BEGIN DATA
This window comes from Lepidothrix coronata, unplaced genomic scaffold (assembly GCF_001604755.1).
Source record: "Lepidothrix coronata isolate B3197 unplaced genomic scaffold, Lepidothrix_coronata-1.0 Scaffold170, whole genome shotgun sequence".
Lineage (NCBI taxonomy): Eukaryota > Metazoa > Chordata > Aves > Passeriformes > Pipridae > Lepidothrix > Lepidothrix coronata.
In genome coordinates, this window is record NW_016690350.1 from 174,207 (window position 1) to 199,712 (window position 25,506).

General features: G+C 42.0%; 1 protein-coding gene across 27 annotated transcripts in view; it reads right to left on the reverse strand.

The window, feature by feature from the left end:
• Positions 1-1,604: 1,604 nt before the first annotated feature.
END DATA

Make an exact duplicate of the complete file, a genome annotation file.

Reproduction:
This window comes from Lepidothrix coronata, unplaced genomic scaffold (assembly GCF_001604755.1).
Source record: "Lepidothrix coronata isolate B3197 unplaced genomic scaffold, Lepidothrix_coronata-1.0 Scaffold170, whole genome shotgun sequence".
Lineage (NCBI taxonomy): Eukaryota > Metazoa > Chordata > Aves > Passeriformes > Pipridae > Lepidothrix > Lepidothrix coronata.
In genome coordinates, this window is record NW_016690350.1 from 174,207 (window position 1) to 199,712 (window position 25,506).

General features: G+C 42.0%; 1 protein-coding gene across 27 annotated transcripts in view; it reads right to left on the reverse strand.

The window, feature by feature from the left end:
• Positions 1-1,604: 1,604 nt before the first annotated feature.